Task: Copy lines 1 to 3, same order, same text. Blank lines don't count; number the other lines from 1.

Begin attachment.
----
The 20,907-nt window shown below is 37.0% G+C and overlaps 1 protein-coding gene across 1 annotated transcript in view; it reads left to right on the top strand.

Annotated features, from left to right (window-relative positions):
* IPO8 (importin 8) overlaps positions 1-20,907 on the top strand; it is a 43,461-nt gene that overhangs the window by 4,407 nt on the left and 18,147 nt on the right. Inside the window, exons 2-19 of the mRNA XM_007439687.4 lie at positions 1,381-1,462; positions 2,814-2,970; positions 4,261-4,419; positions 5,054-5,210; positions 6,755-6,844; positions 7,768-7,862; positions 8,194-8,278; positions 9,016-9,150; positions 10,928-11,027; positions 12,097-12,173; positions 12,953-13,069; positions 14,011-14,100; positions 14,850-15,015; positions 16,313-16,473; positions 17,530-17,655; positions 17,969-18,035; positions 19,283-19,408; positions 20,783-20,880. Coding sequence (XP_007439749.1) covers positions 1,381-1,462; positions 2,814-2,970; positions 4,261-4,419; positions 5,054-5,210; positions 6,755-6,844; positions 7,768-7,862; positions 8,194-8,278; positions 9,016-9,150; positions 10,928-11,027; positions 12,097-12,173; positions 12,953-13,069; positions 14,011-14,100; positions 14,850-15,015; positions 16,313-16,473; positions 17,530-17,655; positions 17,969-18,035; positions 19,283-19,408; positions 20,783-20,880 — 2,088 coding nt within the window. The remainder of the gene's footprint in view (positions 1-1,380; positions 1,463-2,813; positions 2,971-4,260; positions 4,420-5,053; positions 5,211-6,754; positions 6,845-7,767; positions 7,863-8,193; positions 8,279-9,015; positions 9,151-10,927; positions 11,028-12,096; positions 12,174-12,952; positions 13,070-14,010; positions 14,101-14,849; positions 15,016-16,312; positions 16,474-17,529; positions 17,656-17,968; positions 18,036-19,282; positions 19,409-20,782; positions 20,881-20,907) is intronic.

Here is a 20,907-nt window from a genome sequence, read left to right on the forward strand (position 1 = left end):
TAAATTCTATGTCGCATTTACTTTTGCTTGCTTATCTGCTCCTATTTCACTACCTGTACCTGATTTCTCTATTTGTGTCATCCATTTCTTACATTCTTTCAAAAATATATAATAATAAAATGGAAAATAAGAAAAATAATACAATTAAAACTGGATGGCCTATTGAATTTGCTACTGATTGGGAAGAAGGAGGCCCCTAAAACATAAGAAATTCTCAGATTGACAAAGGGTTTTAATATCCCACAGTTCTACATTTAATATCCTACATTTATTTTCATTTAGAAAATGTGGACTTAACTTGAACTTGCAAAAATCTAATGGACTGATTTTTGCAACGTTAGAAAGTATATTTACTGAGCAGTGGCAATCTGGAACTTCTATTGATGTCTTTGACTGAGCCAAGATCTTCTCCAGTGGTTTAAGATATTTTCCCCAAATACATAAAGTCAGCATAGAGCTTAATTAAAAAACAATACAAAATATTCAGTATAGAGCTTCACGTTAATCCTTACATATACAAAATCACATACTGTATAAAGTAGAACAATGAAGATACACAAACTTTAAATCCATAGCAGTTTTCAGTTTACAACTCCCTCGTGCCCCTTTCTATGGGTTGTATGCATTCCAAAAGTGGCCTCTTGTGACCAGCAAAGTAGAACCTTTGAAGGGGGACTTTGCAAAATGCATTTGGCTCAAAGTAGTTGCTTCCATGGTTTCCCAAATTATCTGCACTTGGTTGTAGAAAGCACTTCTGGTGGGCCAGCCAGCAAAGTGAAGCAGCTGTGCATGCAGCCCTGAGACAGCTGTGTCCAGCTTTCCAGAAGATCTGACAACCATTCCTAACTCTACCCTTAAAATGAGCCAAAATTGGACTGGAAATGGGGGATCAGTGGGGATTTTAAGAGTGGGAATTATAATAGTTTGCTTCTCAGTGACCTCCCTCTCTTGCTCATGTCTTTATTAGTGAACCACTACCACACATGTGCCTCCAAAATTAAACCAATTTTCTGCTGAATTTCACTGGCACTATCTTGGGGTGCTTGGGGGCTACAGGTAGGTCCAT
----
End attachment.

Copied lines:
The 20,907-nt window shown below is 37.0% G+C and overlaps 1 protein-coding gene across 1 annotated transcript in view; it reads left to right on the top strand.

Annotated features, from left to right (window-relative positions):
* IPO8 (importin 8) overlaps positions 1-20,907 on the top strand; it is a 43,461-nt gene that overhangs the window by 4,407 nt on the left and 18,147 nt on the right. Inside the window, exons 2-19 of the mRNA XM_007439687.4 lie at positions 1,381-1,462; positions 2,814-2,970; positions 4,261-4,419; positions 5,054-5,210; positions 6,755-6,844; positions 7,768-7,862; positions 8,194-8,278; positions 9,016-9,150; positions 10,928-11,027; positions 12,097-12,173; positions 12,953-13,069; positions 14,011-14,100; positions 14,850-15,015; positions 16,313-16,473; positions 17,530-17,655; positions 17,969-18,035; positions 19,283-19,408; positions 20,783-20,880. Coding sequence (XP_007439749.1) covers positions 1,381-1,462; positions 2,814-2,970; positions 4,261-4,419; positions 5,054-5,210; positions 6,755-6,844; positions 7,768-7,862; positions 8,194-8,278; positions 9,016-9,150; positions 10,928-11,027; positions 12,097-12,173; positions 12,953-13,069; positions 14,011-14,100; positions 14,850-15,015; positions 16,313-16,473; positions 17,530-17,655; positions 17,969-18,035; positions 19,283-19,408; positions 20,783-20,880 — 2,088 coding nt within the window. The remainder of the gene's footprint in view (positions 1-1,380; positions 1,463-2,813; positions 2,971-4,260; positions 4,420-5,053; positions 5,211-6,754; positions 6,845-7,767; positions 7,863-8,193; positions 8,279-9,015; positions 9,151-10,927; positions 11,028-12,096; positions 12,174-12,952; positions 13,070-14,010; positions 14,101-14,849; positions 15,016-16,312; positions 16,474-17,529; positions 17,656-17,968; positions 18,036-19,282; positions 19,409-20,782; positions 20,881-20,907) is intronic.